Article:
Check Engine LIght in 2001 VW Jetta

The Jetta has 120,000 miles. The check engine light stays on. I checked with the garage where I have work done for all 3 of our cars. They informed me that the catalytic converter needs to be replaced so that the check engine light can be reset.The car performs well, but they insist that the converter needs to be replaced.

The emissions inspection (Pennsylvania) is due at the end of December, so I have to get this taken care of soon. The garage has provided good service to us over the years, so I trust them. However, they quoted a price of $1,000 to install the converter. This seems high to me.

I checked on line and the prices range from $125 to several hundred dollars. However this repair is not something that I am able to do, so I need to pay someone to do it.

First, does this seems like a reasonable explanation for the light to stay on and second, is this a reasonable price?


You need to tell us what the trouble code is that’s causing the light to be on. If it isn’t on your receipt from the dealer go to a car parts store and ask them to read it.

The code that indicates a cat problem can have other causes, like a bad oxygen sensor. Have you ever replaced them?

You may find this an interesting read

Catalytic converters seldom go bad in that way. They clog or designate. (Or get stolen.) Replace your oxygen sensors and reset the code with a cheap reader. It wouldn’t hurt to run a few bottles of injector cleaner through at that mileage, clogged injectors can throw off the sensors.

Keeping track of oil levels and fuel economy is a good way of catching these problems before they happen.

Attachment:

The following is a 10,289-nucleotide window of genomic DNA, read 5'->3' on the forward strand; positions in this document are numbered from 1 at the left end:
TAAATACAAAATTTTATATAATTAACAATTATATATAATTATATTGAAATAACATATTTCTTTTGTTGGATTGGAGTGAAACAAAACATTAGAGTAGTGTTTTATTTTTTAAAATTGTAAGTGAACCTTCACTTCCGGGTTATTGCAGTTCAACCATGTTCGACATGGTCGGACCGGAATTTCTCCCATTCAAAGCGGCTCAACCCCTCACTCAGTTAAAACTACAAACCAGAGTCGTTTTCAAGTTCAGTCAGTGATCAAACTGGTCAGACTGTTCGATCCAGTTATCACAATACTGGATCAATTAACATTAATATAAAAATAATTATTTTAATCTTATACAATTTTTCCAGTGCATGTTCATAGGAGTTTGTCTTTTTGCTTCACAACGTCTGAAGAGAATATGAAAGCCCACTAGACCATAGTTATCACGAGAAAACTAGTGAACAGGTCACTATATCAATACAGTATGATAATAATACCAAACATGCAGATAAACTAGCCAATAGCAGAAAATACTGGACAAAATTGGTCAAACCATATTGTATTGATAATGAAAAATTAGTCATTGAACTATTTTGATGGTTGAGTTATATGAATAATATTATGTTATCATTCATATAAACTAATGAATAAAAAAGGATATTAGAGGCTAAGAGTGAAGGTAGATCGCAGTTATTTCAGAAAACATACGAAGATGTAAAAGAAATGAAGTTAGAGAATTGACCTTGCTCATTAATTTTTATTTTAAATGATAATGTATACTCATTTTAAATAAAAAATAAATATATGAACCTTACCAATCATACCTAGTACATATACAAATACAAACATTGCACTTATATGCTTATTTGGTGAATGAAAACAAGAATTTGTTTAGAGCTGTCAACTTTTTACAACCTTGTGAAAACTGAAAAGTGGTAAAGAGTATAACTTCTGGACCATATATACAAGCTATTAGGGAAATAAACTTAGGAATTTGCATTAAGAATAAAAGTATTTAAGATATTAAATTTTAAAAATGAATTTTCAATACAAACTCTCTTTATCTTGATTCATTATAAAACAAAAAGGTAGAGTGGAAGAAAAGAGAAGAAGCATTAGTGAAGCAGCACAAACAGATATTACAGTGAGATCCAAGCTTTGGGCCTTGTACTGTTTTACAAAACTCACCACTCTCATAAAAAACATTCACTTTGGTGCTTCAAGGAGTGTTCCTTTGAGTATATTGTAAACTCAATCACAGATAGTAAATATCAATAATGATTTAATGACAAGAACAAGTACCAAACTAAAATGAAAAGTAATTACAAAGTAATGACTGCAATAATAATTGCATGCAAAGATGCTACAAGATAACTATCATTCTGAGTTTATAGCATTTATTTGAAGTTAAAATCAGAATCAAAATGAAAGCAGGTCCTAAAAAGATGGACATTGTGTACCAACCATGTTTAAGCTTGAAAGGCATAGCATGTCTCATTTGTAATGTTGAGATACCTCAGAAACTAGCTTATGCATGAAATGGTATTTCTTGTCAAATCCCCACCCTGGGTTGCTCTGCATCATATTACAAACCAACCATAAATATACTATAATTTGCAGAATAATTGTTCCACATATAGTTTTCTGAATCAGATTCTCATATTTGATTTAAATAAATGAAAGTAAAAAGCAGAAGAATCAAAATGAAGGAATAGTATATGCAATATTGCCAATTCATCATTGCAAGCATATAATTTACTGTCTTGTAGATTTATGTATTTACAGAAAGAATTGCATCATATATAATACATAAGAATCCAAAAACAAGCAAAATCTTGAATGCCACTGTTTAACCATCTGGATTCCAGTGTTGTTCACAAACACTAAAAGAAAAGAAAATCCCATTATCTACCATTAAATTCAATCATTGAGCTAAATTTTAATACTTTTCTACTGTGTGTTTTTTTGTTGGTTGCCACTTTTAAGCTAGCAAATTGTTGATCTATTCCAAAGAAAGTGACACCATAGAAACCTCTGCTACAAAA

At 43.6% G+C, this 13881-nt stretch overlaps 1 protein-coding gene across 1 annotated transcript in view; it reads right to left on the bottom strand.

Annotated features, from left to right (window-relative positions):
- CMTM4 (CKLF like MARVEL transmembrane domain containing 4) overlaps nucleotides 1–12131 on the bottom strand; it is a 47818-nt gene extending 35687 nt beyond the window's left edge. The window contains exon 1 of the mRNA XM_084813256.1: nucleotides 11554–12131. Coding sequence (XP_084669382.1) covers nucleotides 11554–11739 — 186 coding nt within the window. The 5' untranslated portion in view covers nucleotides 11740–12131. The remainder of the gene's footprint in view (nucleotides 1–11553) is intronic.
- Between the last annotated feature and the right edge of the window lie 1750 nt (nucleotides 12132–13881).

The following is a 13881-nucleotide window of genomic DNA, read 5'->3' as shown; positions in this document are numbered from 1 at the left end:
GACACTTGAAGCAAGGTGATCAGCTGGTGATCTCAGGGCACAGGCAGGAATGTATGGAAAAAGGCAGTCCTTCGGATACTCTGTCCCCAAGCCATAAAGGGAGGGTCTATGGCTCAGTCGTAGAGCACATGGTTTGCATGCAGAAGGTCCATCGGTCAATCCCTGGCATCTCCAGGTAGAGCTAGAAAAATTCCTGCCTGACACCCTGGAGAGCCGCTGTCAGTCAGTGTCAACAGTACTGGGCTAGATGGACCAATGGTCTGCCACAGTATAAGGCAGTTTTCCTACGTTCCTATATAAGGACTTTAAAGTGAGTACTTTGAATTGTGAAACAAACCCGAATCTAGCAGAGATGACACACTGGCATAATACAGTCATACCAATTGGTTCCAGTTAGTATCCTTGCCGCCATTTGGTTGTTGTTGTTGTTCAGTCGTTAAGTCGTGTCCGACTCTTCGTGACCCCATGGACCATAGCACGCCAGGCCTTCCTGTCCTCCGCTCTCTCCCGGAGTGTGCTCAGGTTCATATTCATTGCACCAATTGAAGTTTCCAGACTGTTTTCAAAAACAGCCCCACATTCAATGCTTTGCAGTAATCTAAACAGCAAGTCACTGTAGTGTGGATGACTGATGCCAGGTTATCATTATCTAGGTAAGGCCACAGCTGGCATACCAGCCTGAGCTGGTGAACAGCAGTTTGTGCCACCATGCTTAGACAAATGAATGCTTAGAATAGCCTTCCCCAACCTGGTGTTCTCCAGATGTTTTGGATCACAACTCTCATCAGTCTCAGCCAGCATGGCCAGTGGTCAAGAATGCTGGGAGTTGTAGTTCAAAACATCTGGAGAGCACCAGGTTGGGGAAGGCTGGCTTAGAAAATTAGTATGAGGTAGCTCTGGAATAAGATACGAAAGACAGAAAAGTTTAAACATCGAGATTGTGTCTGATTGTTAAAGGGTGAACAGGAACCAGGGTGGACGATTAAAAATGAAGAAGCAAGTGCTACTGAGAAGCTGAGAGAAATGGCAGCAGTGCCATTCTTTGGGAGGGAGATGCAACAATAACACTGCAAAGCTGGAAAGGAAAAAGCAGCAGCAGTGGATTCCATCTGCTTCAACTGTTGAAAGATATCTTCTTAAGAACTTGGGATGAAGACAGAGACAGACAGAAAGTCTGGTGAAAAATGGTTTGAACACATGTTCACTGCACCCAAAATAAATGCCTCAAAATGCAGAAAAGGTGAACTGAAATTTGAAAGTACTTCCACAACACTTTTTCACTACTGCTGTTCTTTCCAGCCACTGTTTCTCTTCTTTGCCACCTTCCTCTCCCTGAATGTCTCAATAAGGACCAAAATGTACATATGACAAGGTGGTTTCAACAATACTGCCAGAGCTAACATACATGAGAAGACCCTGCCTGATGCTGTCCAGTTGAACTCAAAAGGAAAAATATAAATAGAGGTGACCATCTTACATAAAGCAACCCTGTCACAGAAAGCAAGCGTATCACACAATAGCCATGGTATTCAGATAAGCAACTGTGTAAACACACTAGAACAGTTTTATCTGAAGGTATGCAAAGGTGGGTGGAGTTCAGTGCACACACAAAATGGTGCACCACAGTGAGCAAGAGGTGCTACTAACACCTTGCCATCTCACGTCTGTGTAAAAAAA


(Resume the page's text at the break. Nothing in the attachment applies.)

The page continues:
Most modern cars have 2 or 3 converters, and if they’re doing them all they should throw in a whole new exhaust system, at least from the back converter forward, and that will get up to $1000 easily.

It depends on how specific the VW test is for determining the cat is bad. On some cars a cat code will will be shown even though it could be a half dozen things other than the cat. If it happened on my car I’d first have the pre-cat exhaust back pressure measured. If the back pressure is ok, I’d be reluctant to buy a new cat without further testing.

If your car does indeed need a new cat, first thing you need to determine is why? Ask you shop to inspect for lean or rich mixture conditions. If those conditions remain, they will quickly ruin the replacement cat.

$1000 is about the norm here in Calif for a replacement cat, parts and labor. Each state is different, but here in Calif for a shop to install a replacement cat, the new cat has to meet Calif environmental regulations. That precludes most or all of the $150 cats you can find on-line. Those just don’t have enough of the high priced metals like platinum used in OEM cats.

Agree with others that it’s more likely bad O2 sensors than a bad cat. If the shop won’t consider that likelihood, go somewhere else for a second opinion.